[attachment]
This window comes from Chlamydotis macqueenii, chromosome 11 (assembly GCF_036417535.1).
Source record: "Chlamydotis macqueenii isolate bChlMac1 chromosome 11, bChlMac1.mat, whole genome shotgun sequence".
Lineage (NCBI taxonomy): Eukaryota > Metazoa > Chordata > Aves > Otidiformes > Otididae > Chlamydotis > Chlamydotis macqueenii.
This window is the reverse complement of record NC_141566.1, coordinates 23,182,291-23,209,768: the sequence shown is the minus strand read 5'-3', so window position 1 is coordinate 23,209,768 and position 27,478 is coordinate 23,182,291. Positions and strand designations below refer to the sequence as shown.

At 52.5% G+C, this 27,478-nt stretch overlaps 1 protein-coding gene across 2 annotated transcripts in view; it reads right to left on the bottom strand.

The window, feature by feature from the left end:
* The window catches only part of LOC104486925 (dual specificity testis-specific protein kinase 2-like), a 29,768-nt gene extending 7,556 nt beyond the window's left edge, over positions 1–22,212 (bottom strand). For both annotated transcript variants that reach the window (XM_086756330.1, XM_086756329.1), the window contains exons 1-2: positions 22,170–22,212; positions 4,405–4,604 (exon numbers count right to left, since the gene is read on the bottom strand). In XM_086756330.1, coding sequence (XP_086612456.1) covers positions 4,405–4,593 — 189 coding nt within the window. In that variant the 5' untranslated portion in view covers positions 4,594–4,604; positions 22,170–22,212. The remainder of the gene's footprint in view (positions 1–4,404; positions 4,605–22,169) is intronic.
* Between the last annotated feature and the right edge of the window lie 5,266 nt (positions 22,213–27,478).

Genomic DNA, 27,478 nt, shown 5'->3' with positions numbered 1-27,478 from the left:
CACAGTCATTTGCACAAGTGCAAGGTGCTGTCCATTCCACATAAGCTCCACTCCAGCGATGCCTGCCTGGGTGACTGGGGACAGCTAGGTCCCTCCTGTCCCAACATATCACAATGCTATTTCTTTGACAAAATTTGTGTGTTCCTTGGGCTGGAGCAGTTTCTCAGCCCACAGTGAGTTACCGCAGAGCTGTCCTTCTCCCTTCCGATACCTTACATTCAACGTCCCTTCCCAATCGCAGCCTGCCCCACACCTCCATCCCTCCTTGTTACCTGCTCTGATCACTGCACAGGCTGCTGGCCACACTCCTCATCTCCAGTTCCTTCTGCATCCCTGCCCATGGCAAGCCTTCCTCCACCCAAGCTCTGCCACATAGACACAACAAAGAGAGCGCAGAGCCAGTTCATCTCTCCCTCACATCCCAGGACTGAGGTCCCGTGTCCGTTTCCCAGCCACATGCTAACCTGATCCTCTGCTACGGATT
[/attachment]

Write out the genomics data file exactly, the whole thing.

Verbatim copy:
This window comes from Chlamydotis macqueenii, chromosome 11 (assembly GCF_036417535.1).
Source record: "Chlamydotis macqueenii isolate bChlMac1 chromosome 11, bChlMac1.mat, whole genome shotgun sequence".
Lineage (NCBI taxonomy): Eukaryota > Metazoa > Chordata > Aves > Otidiformes > Otididae > Chlamydotis > Chlamydotis macqueenii.
This window is the reverse complement of record NC_141566.1, coordinates 23,182,291-23,209,768: the sequence shown is the minus strand read 5'-3', so window position 1 is coordinate 23,209,768 and position 27,478 is coordinate 23,182,291. Positions and strand designations below refer to the sequence as shown.

At 52.5% G+C, this 27,478-nt stretch overlaps 1 protein-coding gene across 2 annotated transcripts in view; it reads right to left on the bottom strand.

The window, feature by feature from the left end:
* The window catches only part of LOC104486925 (dual specificity testis-specific protein kinase 2-like), a 29,768-nt gene extending 7,556 nt beyond the window's left edge, over positions 1–22,212 (bottom strand). For both annotated transcript variants that reach the window (XM_086756330.1, XM_086756329.1), the window contains exons 1-2: positions 22,170–22,212; positions 4,405–4,604 (exon numbers count right to left, since the gene is read on the bottom strand). In XM_086756330.1, coding sequence (XP_086612456.1) covers positions 4,405–4,593 — 189 coding nt within the window. In that variant the 5' untranslated portion in view covers positions 4,594–4,604; positions 22,170–22,212. The remainder of the gene's footprint in view (positions 1–4,404; positions 4,605–22,169) is intronic.
* Between the last annotated feature and the right edge of the window lie 5,266 nt (positions 22,213–27,478).

Genomic DNA, 27,478 nt, shown 5'->3' with positions numbered 1-27,478 from the left:
CACAGTCATTTGCACAAGTGCAAGGTGCTGTCCATTCCACATAAGCTCCACTCCAGCGATGCCTGCCTGGGTGACTGGGGACAGCTAGGTCCCTCCTGTCCCAACATATCACAATGCTATTTCTTTGACAAAATTTGTGTGTTCCTTGGGCTGGAGCAGTTTCTCAGCCCACAGTGAGTTACCGCAGAGCTGTCCTTCTCCCTTCCGATACCTTACATTCAACGTCCCTTCCCAATCGCAGCCTGCCCCACACCTCCATCCCTCCTTGTTACCTGCTCTGATCACTGCACAGGCTGCTGGCCACACTCCTCATCTCCAGTTCCTTCTGCATCCCTGCCCATGGCAAGCCTTCCTCCACCCAAGCTCTGCCACATAGACACAACAAAGAGAGCGCAGAGCCAGTTCATCTCTCCCTCACATCCCAGGACTGAGGTCCCGTGTCCGTTTCCCAGCCACATGCTAACCTGATCCTCTGCTACGGATT